Eight Things I Like About 10 Things That Scare Me

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The vast majority of podcasts feature talk or narrative-based content. Conventional best-practices for these podcasts holds the following:

• There should be a host. Someone to welcome and orient listeners.

• Guests should be named.

• Production should be clean. No audible edits. Everything nice and smooth.

• Ambiance or sound design in a story should have meaning and the meaning should be clear. No extraneous noise unrelated to the story.

And then there’s 10 Things That Scare Me, a podcast from WNYC. The name kind of gives it away, but each episode features a guest who ticks off a list of things that frighten them. Sometimes the guest just names the thing then moves on. Other times they offer an anecdote to explain the fear. It’s that simple. But the simplicity is also groundbreaking because they toss out convention.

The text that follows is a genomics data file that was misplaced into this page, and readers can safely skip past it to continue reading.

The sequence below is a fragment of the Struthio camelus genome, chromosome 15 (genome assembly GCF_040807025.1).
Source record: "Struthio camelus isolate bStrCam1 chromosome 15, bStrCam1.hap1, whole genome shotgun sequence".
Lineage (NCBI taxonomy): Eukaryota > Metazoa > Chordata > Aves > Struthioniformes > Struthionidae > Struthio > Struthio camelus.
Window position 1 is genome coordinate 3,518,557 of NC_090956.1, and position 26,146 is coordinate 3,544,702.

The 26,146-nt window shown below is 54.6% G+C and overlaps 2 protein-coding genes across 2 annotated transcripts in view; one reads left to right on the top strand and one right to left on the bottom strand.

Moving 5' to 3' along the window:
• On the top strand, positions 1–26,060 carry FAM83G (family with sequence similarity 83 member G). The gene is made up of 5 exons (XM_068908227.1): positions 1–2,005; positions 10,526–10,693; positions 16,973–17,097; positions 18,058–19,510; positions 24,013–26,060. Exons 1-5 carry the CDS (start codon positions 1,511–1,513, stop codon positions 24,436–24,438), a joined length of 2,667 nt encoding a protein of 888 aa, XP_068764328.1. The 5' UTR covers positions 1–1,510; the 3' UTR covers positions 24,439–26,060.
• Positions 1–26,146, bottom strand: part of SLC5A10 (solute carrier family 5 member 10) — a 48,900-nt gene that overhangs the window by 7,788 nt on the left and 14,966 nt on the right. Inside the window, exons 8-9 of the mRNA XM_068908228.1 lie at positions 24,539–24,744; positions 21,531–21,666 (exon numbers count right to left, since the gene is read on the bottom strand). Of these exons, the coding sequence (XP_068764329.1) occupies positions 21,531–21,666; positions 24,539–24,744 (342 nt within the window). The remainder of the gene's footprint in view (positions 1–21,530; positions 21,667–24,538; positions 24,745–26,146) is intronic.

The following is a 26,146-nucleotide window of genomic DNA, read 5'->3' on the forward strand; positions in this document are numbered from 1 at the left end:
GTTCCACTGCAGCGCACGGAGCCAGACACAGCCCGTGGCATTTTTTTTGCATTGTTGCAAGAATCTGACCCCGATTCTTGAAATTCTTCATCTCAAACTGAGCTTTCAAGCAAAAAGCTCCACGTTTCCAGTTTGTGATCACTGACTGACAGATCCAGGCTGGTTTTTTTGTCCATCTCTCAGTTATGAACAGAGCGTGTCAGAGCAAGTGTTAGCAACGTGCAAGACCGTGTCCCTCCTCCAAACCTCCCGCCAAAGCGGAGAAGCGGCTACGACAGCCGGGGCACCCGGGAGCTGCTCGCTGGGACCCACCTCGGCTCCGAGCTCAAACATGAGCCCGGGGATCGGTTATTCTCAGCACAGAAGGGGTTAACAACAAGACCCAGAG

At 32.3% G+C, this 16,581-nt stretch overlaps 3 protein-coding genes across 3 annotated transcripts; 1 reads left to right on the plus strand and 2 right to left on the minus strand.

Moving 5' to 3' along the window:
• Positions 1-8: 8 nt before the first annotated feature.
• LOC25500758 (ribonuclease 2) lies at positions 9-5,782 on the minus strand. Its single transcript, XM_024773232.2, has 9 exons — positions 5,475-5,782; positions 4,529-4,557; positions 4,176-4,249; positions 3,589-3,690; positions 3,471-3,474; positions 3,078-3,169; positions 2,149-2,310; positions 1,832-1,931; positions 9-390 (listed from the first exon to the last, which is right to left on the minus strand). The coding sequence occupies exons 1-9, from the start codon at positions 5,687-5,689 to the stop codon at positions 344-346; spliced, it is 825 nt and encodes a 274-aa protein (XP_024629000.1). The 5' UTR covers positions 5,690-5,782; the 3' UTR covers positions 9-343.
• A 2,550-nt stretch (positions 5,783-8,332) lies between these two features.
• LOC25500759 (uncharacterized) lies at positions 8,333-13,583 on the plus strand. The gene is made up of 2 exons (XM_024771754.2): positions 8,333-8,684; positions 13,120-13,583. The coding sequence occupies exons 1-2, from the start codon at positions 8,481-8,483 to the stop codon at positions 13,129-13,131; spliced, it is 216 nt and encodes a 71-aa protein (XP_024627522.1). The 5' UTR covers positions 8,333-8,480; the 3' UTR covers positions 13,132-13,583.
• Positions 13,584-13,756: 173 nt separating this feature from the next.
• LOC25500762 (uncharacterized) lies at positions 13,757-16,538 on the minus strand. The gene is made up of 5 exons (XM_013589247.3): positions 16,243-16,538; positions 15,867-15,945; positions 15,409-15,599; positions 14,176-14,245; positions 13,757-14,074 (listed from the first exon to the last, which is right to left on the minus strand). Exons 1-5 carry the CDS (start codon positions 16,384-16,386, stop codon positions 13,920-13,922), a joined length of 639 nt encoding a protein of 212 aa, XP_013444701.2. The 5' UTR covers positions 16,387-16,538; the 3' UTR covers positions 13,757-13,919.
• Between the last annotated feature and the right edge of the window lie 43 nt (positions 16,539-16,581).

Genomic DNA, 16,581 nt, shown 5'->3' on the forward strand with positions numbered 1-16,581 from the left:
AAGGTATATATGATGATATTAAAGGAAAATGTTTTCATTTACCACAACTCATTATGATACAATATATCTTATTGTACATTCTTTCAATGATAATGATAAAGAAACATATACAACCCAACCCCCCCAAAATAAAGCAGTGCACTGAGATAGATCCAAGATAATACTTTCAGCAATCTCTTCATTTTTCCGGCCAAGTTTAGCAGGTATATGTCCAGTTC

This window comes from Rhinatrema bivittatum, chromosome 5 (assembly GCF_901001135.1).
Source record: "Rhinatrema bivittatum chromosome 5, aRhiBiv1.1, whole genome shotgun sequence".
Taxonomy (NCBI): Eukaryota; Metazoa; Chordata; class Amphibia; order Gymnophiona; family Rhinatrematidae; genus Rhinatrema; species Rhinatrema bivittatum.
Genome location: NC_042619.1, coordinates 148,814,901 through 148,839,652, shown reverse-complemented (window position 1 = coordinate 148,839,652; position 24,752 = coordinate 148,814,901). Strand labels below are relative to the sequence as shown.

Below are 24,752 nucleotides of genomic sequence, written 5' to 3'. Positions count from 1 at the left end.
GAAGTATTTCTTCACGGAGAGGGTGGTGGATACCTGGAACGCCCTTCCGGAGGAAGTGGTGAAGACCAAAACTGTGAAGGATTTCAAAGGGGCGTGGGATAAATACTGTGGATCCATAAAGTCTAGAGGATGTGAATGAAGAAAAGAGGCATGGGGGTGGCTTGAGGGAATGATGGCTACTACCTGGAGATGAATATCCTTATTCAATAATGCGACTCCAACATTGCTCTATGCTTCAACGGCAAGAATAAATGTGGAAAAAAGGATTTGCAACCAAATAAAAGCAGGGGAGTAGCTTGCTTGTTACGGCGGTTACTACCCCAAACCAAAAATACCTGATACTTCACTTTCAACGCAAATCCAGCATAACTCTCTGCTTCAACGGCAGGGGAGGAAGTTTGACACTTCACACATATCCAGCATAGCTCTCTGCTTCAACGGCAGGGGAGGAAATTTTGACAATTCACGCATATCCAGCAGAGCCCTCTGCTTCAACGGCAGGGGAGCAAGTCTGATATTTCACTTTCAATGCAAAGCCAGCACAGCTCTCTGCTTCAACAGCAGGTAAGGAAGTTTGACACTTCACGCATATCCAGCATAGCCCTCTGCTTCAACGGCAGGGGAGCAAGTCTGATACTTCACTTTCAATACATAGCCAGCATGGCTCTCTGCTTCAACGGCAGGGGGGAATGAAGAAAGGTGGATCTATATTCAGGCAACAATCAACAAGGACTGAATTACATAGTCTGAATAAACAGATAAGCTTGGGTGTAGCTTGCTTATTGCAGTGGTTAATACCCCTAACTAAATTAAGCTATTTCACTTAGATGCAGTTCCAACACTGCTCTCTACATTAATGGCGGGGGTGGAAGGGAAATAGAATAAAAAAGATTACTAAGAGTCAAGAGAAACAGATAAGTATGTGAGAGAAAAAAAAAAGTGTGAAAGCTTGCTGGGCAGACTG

There’s no host. Someone reads credits at the end of the podcast, but no one meets and greets and orients listeners. The person reading the credits isn’t even named. They’re just there. And their tone is the same each episode. They’re the anti-host.

Guests aren’t named until the end. Unless you recognize the voice or caught the guest’s name in the episode title you have no idea know who’s talking — often for several minutes.

Some production elements are rough. Edits of soundbeds are often clearly heard and purposefully glitchy. It’s disorienting. On top of that, some of the soundbeds seem random, although, I noticed, if you listen carefully to the narrative, the sound’s purpose is revealed. But, if you don’t listen carefully, the soundbed is weird wallpaper — that works.

I point to all of these convention-busting practices and then some on this episode of HowSound.

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